Mr. M, age 56, arrived in the ER with progressive weakness. Until the fatigue began, he had exercised daily at a gym. Over a two-week period, however, the debility had worsened such that he was unable to climb the stairs and had resorted to dragging himself up by the arms.

1. History

The patient’s medical history included gout, type 2 diabetes (well-controlled by insulin for 16 years), cardiomyopathy, chronic atrial fibrillation, and chronic renal insufficiency of four years’ duration associated with past nonsteroidal anti-inflammatory drug use. He was taking colchicine, allopurinol, warfarin, digoxin, and furosemide. Past surgical history consisted of right knee arthrocentesis and right midfoot fusion.

2. Exam and lab findings

In the ER, Mr. M’s temperature was 97.9°F, pulse 65 beats per minute, and BP 153/74 mm Hg. He was mildly dehydrated. His pulse was occasionally irregular. There was no fever, orthopnea, nausea, xanthopsia, or cold/warmth intolerance. Muscle strength with respect to upper arm flexion and abduction was grade 4 bilaterally, while hip flexion was grade 3 bilaterally without associated slow return of the reflexes.

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Testing for hepatitis A, B, and C was negative. Assays for rheumatoid factor and polymyositis antibodies were negative; his antinuclear antibody titer was 1:60. Thyroid-stimulating hormone was 4.8 µU/mL. A serum digoxin level was 1.2 µg/L. Fasting blood glucose was 122 mg/dL. 

Muscle biopsy revealed variations in fiber size and configuration, as well as focal sarcoplasmic vacuoles. There were few neurovascular changes and no evidence of infiltration, vasculitis, or fibrosis. Discontinuation of colchicine resulted in normalization of creatine kinase (CK), aspartate aminotransferase (AST), and alanine aminotransferase levels within 48 hours. An impressive and rapid recovery occurred over the next few days.

3. Analysis

Myopathies may be classified clinically as proximal (e.g., due to colchicine, hyperthyroidism, or hypothyroidism) or distal; painless or painful (e.g., due to zidovudine, cimetidine, eosinophilic myalgia syndrome); non-metabolic or metabolic (e.g., due to Cushing’s syndrome, Addison’s disease). Pathologically, they are classified as mitochondrial (e.g., due to zidovudine) or vacuolar (e.g., due to colchicine).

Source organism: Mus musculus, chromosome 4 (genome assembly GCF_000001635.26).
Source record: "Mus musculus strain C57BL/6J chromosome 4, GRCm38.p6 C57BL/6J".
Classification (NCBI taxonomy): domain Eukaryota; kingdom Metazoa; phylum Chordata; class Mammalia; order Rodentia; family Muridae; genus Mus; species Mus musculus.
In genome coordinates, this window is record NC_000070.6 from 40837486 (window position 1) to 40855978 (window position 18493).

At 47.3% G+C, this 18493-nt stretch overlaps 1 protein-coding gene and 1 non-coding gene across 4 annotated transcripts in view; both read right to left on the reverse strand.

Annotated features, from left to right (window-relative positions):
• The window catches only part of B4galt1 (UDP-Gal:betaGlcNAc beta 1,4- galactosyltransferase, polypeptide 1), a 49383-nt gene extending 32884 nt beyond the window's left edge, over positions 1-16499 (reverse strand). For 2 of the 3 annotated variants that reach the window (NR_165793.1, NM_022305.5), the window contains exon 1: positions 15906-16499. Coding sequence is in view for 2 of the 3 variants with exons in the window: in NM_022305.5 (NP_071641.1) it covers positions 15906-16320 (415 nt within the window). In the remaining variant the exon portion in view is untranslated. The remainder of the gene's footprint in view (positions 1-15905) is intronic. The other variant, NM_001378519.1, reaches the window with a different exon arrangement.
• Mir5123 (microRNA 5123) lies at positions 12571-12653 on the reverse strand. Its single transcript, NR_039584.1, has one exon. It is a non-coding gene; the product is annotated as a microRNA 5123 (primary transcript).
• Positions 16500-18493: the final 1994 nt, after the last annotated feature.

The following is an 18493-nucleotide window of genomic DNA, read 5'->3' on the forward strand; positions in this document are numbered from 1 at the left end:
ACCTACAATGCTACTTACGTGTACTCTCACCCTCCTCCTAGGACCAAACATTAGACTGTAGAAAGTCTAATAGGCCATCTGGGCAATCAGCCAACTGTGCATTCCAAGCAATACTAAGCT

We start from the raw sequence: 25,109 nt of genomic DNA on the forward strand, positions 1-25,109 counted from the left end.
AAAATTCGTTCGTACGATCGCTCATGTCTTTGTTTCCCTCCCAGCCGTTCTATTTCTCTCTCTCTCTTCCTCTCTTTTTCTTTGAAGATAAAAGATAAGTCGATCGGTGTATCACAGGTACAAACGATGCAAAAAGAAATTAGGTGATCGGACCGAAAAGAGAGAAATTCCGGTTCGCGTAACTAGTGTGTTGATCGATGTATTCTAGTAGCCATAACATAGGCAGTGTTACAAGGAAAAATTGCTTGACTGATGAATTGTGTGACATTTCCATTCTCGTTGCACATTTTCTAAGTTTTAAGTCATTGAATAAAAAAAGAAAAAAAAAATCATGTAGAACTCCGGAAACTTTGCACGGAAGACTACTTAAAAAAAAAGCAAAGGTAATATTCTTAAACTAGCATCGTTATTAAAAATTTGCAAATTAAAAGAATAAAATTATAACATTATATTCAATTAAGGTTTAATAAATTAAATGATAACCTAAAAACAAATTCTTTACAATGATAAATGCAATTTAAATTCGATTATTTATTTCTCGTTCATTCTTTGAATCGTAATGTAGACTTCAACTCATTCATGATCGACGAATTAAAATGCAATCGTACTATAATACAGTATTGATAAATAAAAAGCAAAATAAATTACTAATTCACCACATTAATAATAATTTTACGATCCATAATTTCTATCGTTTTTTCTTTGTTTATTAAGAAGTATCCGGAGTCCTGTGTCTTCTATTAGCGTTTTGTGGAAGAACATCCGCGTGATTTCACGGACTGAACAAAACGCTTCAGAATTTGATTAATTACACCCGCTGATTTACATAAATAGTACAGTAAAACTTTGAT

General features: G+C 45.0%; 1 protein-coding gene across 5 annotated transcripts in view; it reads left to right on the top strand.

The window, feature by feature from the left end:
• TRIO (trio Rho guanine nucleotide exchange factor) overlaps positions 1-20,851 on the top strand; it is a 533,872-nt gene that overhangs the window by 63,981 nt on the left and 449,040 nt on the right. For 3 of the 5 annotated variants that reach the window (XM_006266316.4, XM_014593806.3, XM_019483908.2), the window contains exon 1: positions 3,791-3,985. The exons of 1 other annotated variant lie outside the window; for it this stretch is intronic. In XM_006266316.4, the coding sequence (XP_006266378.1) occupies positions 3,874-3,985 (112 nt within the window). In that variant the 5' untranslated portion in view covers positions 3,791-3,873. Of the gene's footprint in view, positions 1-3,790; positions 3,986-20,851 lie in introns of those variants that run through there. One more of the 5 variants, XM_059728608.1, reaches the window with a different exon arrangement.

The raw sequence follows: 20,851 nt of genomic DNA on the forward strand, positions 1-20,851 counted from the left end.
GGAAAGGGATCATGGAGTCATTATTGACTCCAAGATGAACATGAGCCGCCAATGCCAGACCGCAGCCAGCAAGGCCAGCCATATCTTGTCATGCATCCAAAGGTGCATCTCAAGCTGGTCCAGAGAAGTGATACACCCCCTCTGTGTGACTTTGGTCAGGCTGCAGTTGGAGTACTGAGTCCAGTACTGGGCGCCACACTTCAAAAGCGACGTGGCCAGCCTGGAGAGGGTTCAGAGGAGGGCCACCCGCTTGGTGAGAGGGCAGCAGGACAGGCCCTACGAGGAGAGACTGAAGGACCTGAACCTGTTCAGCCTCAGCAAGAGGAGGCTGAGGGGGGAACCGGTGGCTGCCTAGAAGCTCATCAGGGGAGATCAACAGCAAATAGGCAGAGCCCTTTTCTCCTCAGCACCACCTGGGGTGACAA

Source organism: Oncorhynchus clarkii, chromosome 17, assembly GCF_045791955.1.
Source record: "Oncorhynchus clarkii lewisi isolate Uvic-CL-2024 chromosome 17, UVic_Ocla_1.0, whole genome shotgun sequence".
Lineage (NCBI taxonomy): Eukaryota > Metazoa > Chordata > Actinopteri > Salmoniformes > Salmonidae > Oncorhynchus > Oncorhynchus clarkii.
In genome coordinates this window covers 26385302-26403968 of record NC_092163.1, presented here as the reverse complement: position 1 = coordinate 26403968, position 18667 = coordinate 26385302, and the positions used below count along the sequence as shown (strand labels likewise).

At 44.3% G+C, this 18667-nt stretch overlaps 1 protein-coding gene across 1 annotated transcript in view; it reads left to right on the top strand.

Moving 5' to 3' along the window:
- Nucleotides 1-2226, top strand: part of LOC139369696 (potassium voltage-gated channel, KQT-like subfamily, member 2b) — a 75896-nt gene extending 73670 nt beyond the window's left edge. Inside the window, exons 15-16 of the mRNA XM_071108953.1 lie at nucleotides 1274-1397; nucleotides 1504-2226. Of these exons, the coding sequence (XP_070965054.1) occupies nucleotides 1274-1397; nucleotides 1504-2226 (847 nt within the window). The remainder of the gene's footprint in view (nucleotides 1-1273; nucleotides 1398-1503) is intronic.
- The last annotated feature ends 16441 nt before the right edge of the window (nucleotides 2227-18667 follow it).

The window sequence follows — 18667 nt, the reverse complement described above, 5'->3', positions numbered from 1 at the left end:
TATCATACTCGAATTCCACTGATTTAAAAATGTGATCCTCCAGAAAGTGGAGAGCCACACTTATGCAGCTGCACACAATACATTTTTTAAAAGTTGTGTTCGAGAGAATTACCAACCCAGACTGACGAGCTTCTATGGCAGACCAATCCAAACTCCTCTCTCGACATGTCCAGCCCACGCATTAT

Colchicine is mainly used to treat gout. Simply taking colchicine, however, is not enough to cause myopathy. Virtually every case report we reviewed mentioned impaired renal function.1,2 Colchicine becomes a potential systemic toxin when it is used in excess or its metabolism or excretion is impaired, as in renal failure. At the microscopic level, colchicine causes a vacuolar myopathy characterized by myofibrillar disorganization and accumulation of autophagic vacuoles in muscle fibers. Loss of myelinated fibers and denervation may also be seen.

Patients on colchicine who present with persistent weakness should raise a red flag, particularly if their creatinine clearance is <50 mL/min. When muscle weakness is confirmed by physical exam and diagnoses are in doubt, electromyography (EMG) or biopsy is the next step. An EMG before biopsy is useful in identifying affected muscle groups as well as areas likely to provide high pathologic yield and may be ideal when patchy myopathy (associated with a vasculitis) is suspected. When diffuse myopathy (possibly due to colchicine) is likely, however, a preceding EMG may add only time and cost. This is especially true if a moderately affected muscle (power grade 2 or 3) could be clinically identified for biopsy. Severely affected muscle (power grade 0) may exhibit fibrosis and fatty change, thereby making diagnosis extremely difficult. A completely unaffected muscle may not show pathologic changes at all.

By the time the histology report on a suspected case of colchicine-induced myopathy is returned, cessation of the medication should have yielded decreasing CK and some improvement in strength. In patients with proximal muscle weakness, the need for reflexive EMG followed by biopsy is negated if there is (1) presence of colchicine, (2) creatinine clearance <50 mL/min with or without liver disease, (3) increased CK with or without increased AST, (4) decreasing CK within 48-72 hours after discontinuation of colchicine. In Mr. M’s case a biopsy was done without preceding EMG, and colchicine cessation was curative.

Theophilus V.N.M. Addo, MD, is an internist with the Trumed Clinics in southern Massachusetts and the Newport Family Practice in Newport, R.I. Abena A. Addo, MD, is also an internist with the Newport Family Practice.


1. Wallace SL, Singer JZ, Duncan GJ, et al. Renal function predicts colchicine toxicity: guidelines for prophylactic use of colchicine in gout. J Rheumatol. 1991;18:264-269.
2. Rana SS, Giuliani MJ, Oddis CV, Lacomis D. Acute onset colchicine myoneuropathy in cardiac transplant recipients: case studies of three patients. Clin Neurol Neurosurg. 1997;99:266-270.